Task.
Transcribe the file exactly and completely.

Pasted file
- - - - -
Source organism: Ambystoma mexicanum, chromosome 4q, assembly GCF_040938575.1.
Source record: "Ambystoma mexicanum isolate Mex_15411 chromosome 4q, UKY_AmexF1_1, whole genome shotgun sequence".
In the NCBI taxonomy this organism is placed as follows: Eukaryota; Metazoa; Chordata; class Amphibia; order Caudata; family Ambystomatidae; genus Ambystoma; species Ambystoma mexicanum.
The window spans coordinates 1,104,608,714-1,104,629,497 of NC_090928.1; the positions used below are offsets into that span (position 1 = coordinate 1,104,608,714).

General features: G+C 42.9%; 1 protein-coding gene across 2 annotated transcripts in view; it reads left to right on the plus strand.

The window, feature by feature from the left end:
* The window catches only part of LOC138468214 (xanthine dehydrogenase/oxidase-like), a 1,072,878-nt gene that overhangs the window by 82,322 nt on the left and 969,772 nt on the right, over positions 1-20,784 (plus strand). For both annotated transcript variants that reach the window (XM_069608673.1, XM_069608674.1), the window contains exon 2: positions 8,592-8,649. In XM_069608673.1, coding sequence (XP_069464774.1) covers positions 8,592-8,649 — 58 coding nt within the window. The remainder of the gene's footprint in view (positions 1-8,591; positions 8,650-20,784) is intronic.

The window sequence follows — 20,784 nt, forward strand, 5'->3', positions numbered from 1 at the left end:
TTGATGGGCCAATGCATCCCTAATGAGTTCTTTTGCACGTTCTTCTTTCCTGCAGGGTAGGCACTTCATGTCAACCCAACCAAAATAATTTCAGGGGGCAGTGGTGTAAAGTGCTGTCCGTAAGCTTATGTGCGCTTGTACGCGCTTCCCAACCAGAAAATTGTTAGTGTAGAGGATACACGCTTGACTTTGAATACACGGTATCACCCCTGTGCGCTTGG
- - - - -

Source organism: Ambystoma mexicanum, chromosome 4q, assembly GCF_040938575.1.
Source record: "Ambystoma mexicanum isolate Mex_15411 chromosome 4q, UKY_AmexF1_1, whole genome shotgun sequence".
In the NCBI taxonomy this organism is placed as follows: Eukaryota; Metazoa; Chordata; class Amphibia; order Caudata; family Ambystomatidae; genus Ambystoma; species Ambystoma mexicanum.
The window spans coordinates 1,104,608,714-1,104,629,497 of NC_090928.1; the positions used below are offsets into that span (position 1 = coordinate 1,104,608,714).

General features: G+C 42.9%; 1 protein-coding gene across 2 annotated transcripts in view; it reads left to right on the plus strand.

The window, feature by feature from the left end:
* The window catches only part of LOC138468214 (xanthine dehydrogenase/oxidase-like), a 1,072,878-nt gene that overhangs the window by 82,322 nt on the left and 969,772 nt on the right, over positions 1-20,784 (plus strand). For both annotated transcript variants that reach the window (XM_069608673.1, XM_069608674.1), the window contains exon 2: positions 8,592-8,649. In XM_069608673.1, coding sequence (XP_069464774.1) covers positions 8,592-8,649 — 58 coding nt within the window. The remainder of the gene's footprint in view (positions 1-8,591; positions 8,650-20,784) is intronic.

The window sequence follows — 20,784 nt, forward strand, 5'->3', positions numbered from 1 at the left end:
TTGATGGGCCAATGCATCCCTAATGAGTTCTTTTGCACGTTCTTCTTTCCTGCAGGGTAGGCACTTCATGTCAACCCAACCAAAATAATTTCAGGGGGCAGTGGTGTAAAGTGCTGTCCGTAAGCTTATGTGCGCTTGTACGCGCTTCCCAACCAGAAAATTGTTAGTGTAGAGGATACACGCTTGACTTTGAATACACGGTATCACCCCTGTGCGCTTGG